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Randall Goosby: The Greatest See Greatness in Young Violinist

Mike Lawson • • April 10, 2019

“There are many opportunities that have come my way that didn’t have to happen,” says violinist Randall Goosby. “They happened because people were generous and kind enough to make them happen.”

Goosby is a brilliant young musician, and no amount of generosity or kindness would have propelled him to his level of success if he were not so remarkable and hardworking. Yet, he’s right to acknowledge the support he’s received. If his parents had not poured time and resources into Goosby’s development, he would never have studied with celebrated musician Philippe Quint, who in turn led the young musician to study with Itzhak Perlman and Catherine Cho, who paved the way for Goosby to earn scholarships to Juilliard.

Most recently the winner of the Young Concert Artists Auditions in New York City, Goosby is now a Master’s degree student who also devotes time to the Opportunity Music Project, which provides instruments and lessons to underserved youth in New

York City. He also performs with Concerts in Motion, a program that brings live music into the homes of housebound music patrons who can no longer attend concert hall performances. When we spoke, he was also gearing up to perform Bach’s Concerto for 2 Violins with the Grand Rapids Symphony, alongside his teacher Itzhak Perlman.

How did you get started playing violin?

When I was about six, my mom asked me and my younger siblings what instrument we wanted to play. Both of my siblings chose piano, but for some reason, I randomly blurted out “violin.”

So, my mom took me to a music store in Jacksonville, Florida, where we were living at the time. We asked about learning violin, and the man at the counter said, “I think he is too young and small to pick up the violin.” We didn’t know yet that many of the world’s top players start when they’re two or three. In the meantime, I took piano lessons for a couple of months, but I said, “Mom, this is not it.” So, we found a Suzuki teacher in the area, and it all started from there. I couldn’t put it down once I picked it up.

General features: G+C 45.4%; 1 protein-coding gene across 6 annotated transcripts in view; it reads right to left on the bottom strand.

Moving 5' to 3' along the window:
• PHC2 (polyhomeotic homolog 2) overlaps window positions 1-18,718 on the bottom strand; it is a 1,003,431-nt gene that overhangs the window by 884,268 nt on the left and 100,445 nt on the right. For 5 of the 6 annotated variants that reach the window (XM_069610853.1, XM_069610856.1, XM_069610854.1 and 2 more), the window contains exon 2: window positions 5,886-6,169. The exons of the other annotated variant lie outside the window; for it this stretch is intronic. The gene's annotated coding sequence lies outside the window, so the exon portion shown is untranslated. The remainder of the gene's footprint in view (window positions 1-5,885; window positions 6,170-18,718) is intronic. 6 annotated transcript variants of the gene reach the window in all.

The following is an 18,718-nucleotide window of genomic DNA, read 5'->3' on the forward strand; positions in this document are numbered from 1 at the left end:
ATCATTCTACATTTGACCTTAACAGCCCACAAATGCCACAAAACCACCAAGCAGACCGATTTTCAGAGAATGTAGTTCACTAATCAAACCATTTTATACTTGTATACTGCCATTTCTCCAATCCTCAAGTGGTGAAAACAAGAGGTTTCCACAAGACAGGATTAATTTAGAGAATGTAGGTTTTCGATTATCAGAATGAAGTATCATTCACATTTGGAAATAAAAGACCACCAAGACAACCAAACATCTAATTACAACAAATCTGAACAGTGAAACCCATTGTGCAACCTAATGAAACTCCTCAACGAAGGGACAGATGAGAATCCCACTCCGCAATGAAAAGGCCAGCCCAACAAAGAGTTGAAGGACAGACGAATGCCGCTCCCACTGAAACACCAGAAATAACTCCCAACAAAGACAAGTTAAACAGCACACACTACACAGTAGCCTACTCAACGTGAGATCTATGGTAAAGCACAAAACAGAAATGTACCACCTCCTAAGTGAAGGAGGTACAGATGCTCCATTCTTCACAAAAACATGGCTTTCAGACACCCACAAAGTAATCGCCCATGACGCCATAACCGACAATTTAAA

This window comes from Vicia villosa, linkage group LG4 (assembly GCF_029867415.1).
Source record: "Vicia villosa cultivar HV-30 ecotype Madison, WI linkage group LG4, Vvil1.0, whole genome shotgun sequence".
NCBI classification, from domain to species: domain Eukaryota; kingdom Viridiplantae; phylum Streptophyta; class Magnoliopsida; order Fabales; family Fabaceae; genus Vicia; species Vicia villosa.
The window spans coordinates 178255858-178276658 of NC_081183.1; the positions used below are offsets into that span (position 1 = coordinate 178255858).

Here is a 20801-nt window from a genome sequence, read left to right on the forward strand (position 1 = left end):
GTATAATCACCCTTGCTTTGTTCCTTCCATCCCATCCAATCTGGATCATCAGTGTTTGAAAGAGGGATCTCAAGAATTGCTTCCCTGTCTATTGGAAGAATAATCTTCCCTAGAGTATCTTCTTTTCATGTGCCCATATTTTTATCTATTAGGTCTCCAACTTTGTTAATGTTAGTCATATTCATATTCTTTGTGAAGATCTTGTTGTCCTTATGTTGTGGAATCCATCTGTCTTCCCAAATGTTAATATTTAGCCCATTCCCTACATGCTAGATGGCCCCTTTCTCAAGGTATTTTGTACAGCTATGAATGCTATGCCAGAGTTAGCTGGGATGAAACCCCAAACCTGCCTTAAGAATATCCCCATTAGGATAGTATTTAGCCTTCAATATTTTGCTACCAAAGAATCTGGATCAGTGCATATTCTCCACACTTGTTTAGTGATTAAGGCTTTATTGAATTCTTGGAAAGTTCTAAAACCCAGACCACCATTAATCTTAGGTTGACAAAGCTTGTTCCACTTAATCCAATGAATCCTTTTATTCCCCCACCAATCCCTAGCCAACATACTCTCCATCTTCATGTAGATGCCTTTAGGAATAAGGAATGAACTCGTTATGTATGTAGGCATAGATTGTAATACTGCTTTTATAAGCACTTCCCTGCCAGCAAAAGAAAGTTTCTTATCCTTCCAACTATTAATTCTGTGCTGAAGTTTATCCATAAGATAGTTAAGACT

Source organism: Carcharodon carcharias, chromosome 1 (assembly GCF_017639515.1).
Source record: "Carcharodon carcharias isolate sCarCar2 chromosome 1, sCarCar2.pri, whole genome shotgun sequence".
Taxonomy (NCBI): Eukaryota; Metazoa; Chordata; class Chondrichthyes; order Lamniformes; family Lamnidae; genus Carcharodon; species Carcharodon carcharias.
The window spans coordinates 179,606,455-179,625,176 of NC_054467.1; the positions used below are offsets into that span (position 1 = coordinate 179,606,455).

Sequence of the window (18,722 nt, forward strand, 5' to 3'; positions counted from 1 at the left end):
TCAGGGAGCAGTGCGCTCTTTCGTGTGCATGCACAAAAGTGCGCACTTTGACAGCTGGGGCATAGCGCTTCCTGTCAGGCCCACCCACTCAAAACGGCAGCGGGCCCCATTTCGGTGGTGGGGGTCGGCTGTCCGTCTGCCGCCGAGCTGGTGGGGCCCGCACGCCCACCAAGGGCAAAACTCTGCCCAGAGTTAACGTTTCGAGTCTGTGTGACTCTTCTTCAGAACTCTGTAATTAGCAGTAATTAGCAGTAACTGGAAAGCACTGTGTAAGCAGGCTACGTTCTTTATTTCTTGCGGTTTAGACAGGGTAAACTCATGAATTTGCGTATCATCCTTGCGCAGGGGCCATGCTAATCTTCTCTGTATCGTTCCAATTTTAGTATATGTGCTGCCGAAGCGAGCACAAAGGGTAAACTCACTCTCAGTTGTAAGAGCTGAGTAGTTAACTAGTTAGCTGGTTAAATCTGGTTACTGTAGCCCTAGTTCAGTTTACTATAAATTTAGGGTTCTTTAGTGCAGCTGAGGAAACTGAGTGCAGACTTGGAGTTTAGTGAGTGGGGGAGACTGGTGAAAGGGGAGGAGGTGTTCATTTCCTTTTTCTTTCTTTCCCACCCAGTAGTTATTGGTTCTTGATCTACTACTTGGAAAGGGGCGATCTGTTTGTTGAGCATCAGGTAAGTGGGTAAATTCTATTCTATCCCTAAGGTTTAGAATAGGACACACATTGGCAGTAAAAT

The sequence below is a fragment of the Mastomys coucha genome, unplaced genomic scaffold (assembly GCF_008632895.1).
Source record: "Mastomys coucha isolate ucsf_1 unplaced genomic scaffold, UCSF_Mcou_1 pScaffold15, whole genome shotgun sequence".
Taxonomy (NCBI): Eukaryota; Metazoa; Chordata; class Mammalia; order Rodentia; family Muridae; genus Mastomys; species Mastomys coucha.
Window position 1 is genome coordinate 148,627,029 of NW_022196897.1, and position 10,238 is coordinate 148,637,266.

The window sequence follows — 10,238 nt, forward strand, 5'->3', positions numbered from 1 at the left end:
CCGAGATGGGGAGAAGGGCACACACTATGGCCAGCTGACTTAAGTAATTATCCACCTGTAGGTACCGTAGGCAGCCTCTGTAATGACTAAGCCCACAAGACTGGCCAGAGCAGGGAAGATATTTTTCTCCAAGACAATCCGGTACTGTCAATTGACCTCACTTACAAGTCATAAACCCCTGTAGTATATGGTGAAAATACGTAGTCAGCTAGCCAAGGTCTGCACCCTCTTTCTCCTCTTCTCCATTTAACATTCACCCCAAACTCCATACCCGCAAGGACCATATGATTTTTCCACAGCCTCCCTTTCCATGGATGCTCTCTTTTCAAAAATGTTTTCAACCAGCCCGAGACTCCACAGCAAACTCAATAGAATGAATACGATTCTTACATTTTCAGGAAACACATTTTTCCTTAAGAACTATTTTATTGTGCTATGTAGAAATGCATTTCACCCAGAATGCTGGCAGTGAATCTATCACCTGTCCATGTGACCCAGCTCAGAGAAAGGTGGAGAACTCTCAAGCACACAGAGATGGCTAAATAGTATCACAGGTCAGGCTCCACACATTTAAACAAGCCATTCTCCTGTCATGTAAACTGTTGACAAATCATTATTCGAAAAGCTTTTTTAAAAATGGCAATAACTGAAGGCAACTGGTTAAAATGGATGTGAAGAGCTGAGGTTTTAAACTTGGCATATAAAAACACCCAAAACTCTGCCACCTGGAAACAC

How far did you go with that first teacher?

After about a year, my teacher said, “He’s progressing much more quickly than I would have expected, and he should find a teacher who can further advance his playing.” To this day, I’m grateful for that. My teachers always really had my best interests at heart. My mom very early on saw potential in me, too. I don’t know how, because she basically learned about it alongside me; she was always sitting next to me and taking notes in my lessons, and paying close attention, which was a huge part of my success I would say.

Who was your next teacher?

We found a teacher, Routa Kroumovitch-Gomez, at Stetson University in Daytona, about an hour-and-a- half from Jacksonville. My mother made that round trip every week for a few years. Then as I was getting into middle school, we moved to Memphis, and things started to get busy, because my mother and I started flying to New York and back once a month after we met Philippe Quint.

Philippe is a Juilliard graduate, and I had taken a couple of weeks of lessons with him at a festival in Colorado in 2007. My mother, again, was sitting in on my lessons and saw that we had some sort of chemistry. That was enough for her and my father to ask Philippe to take me on as a student, knowing that he lived in New York and maintained a very rigorous soloist schedule.

My mother and I would fly up for one weekend a month to New York. We’d leave on Friday night or Saturday morning and have a three-hour lesson with Philippe on Saturday, where my mother took notes and recorded the lessons with a video camera, so I could refer to them later. I would practice Saturday night, go back for another lesson Sunday, and then fly home. I made enormous progress for the first couple of years, and I got my first full-sized violin during that period. It was made in China and my mother ordered it off eBay for $200.

Then I went to my lessons with Philippe—a world-famous violinist— and he was like, “What is this?” Philippe put me in touch with the Stradivarius Society in Chicago and I was fortunate enough to be loaned an amazing instrument: an Italian violin made by Giovanni Maggini in 1590. I was 13 years old with a 400-year-old instrument.

How did it work for your family for you to do all of that travel?

It was a huge sacrifice, honestly. Things got pretty difficult financially, and it was taxing for other reasons. That’s a pretty rigorous schedule for a 13 year old.

How long did you keep that going?

I spent about three years with Philippe, and then my progress started to plateau for a number of reasons, the first being that six hours of lessons per month crammed into one weekend is far from ideal. It was difficult for me to retain and build upon the things we did in the lesson for a month after that without seeing him. Philippe saw that I needed more consistent regular instruction. He encouraged me to apply for the Perlman Music Program, the six-week intensive music school that was founded by Itzhak Perlman’s wife, Toby Perlman, on Shelter Island every summer, and I was accepted.

What was the Shelter Island program like? Can you take us through typical day?